Guest Blog: Micronutrients and Their Impact on Plant Health with the Experts at ST Biologicals | Seacole

Guest Blog: Micronutrients and Their Impact on Plant Health with the Experts at ST Biologicals

Micronutrients And Their Impact On Plant Health St Biologicals

This month, we’ve partnered with the regenerative agriculture experts at ST Biologicals to learn about the impact micronutrients have on plant health. You can learn more about ST Biologicals on their website or by following them on LinkedIn.

Micronutrients are essential elements that plants require in small amounts for their overall health. In the context of plant health, micronutrients refer to nutrients like iron, zinc, manganese, copper, and boron that play a crucial role in various plant functions. These elements are vital for proper growth, development, and overall plant vigor.

Macronutrients and Micronutrients

There really isn’t any competition or versus. Both are needed for optimum plant health. In combination, they are the building blocks of plant and soil health.

Macronutrients and micronutrients are two different classifications of nutrients that are required by plants. Macronutrients, including nitrogen, phosphorus, and potassium, are needed in larger quantities compared to micronutrients. They are mainly responsible for providing energy, promoting growth, and supporting overall plant structure. On the other hand, micronutrients are required in smaller amounts but are equally essential for various metabolic functions within the plant.

Too much, or too little, of a micronutrient impacts the ability of plants to uptake macronutrients. There are complex cross-talks between the micro and macro elements within the plant.

Scientists from multiple disciplines study what is referred to as ionomic composition. The “mineral nutrient and trace-element composition of a living organism.” (1)

As producers, we need to be aware of the complexity of plant systems. All nutrients are essential, some just in greater amounts than others. Trace elements are key to optimum crop production.

Common Micronutrients Needed for Crop Health

Crop health is directly tied to livestock and human health. Deficiencies in crops of trace elements such as copper (Cu), zinc (Zn), iron (Fe), and manganese (Mn) can lead to anemia, decreased immunity, or slow growth. So, whether you’re feeding livestock or humans, fertilization that includes micronutrients leads to higher nutrient profiles in your crops. If you’re feeding cattle, that translates into faster weight gain.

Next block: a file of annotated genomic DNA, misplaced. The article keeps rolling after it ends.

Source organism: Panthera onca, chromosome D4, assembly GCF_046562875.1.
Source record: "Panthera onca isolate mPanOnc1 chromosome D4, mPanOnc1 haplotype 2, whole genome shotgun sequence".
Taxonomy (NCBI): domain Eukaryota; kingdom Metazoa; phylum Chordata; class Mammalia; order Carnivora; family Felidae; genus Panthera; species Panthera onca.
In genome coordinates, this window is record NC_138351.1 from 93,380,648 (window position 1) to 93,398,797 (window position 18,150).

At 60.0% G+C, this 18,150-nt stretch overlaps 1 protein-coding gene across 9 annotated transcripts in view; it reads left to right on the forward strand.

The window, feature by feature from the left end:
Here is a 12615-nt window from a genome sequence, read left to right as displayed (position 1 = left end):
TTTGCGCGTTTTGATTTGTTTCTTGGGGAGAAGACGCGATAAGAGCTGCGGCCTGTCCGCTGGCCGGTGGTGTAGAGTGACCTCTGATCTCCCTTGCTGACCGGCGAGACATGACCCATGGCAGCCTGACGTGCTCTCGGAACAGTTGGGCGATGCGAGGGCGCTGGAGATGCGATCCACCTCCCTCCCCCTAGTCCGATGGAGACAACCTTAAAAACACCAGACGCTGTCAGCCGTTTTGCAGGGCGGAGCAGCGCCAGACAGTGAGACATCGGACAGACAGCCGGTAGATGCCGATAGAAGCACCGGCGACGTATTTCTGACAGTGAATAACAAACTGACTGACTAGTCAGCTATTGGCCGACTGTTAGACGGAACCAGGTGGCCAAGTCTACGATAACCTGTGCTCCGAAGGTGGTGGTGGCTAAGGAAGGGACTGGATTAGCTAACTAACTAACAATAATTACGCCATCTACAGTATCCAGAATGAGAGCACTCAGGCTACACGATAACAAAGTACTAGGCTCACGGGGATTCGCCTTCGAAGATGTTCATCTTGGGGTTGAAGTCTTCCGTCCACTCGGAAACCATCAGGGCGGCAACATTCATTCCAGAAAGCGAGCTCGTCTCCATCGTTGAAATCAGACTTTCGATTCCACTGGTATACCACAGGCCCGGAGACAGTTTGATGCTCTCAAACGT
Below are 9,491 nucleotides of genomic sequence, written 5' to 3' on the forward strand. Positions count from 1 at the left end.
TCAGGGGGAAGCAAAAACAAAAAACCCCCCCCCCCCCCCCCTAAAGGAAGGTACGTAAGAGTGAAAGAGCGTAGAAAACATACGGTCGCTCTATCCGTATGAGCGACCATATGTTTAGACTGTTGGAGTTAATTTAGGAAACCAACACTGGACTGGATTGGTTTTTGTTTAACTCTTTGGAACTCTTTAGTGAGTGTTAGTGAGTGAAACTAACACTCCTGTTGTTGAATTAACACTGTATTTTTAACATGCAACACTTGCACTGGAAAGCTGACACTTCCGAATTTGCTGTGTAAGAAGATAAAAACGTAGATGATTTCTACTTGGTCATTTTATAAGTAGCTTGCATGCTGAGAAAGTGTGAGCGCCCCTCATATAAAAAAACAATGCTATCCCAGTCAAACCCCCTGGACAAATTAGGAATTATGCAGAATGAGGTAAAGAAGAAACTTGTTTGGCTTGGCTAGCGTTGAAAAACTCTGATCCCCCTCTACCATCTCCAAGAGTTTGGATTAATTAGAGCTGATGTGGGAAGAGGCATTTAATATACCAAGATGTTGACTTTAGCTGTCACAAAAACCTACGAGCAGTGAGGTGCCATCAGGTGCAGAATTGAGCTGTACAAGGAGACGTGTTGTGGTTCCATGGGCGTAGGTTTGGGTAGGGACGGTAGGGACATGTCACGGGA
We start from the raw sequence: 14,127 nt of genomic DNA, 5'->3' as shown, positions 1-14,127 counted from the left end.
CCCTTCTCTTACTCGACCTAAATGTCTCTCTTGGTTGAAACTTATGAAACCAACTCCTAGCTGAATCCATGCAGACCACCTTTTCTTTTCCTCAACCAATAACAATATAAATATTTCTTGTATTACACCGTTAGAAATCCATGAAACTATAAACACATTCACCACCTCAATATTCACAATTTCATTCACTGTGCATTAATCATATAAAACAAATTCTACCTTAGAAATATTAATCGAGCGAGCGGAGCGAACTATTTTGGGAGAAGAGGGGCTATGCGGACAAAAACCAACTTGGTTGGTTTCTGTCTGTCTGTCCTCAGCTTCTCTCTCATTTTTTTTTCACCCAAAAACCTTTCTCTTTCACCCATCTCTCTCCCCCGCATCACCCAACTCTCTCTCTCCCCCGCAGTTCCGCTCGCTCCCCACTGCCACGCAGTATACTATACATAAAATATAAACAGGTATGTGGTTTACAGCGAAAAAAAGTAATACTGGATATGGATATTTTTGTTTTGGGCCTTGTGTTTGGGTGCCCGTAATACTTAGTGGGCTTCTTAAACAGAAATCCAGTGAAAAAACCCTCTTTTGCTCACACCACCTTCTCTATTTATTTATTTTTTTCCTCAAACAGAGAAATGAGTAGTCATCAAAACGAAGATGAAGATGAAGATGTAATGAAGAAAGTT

Iron – Essential for Photosynthesis

Iron is the fourth-most abundant element on Earth, but it’s often found in a form not available for plant nutrient intake. Iron is essential for chlorophyll formation, which plays a central role in photosynthesis. Iron is also involved in plant respiration and oxygen transportation within the plant.

Zinc – Necessary for High Yields

Zinc is crucial for enzyme function and hormone regulation. It aids in the synthesis of proteins and DNA. Although very small amounts are needed, the growth and development of crops stop without the enzymes made available by zinc. Plants can handle more cold weather with the proper amount of zinc.

Manganese – Coefficient of Enzyme Activation

Manganese is necessary for photosynthesis and nitrogen metabolism. A deficiency in manganese may show up as nitrogen deficiency because of how closely micro and macronutrients are bound. It also helps in the activation of enzymes required for various plant functions.

Copper – for Strong Plant Immune Systems 

Copper is involved in plant metabolic processes and plays a prominent role in disease resistance. It is necessary for the formation of lignin, an important component of cell walls.

Boron – for Strong Cell Membranes

Boron is critical for proper cell wall formation and reproductive development. It is essential for the production of plant hormones and the transport of sugars.

Signs of Micronutrient Deficiencies in Plants

Visual symptoms of micronutrient deficiencies can vary, but common signs include yellowing or chlorosis of leaves, stunted growth, poor fruit development, and limited root growth. These deficiencies can impact overall plant health and productivity, leading to decreased yields and lower resistance to pests and diseases. Troubleshooting by walking your fields can uncover any micronutrient malnutrition in your fields. 


  1. Ionomics and the Study of the Plant Ionome | Annual Review of Plant Biology (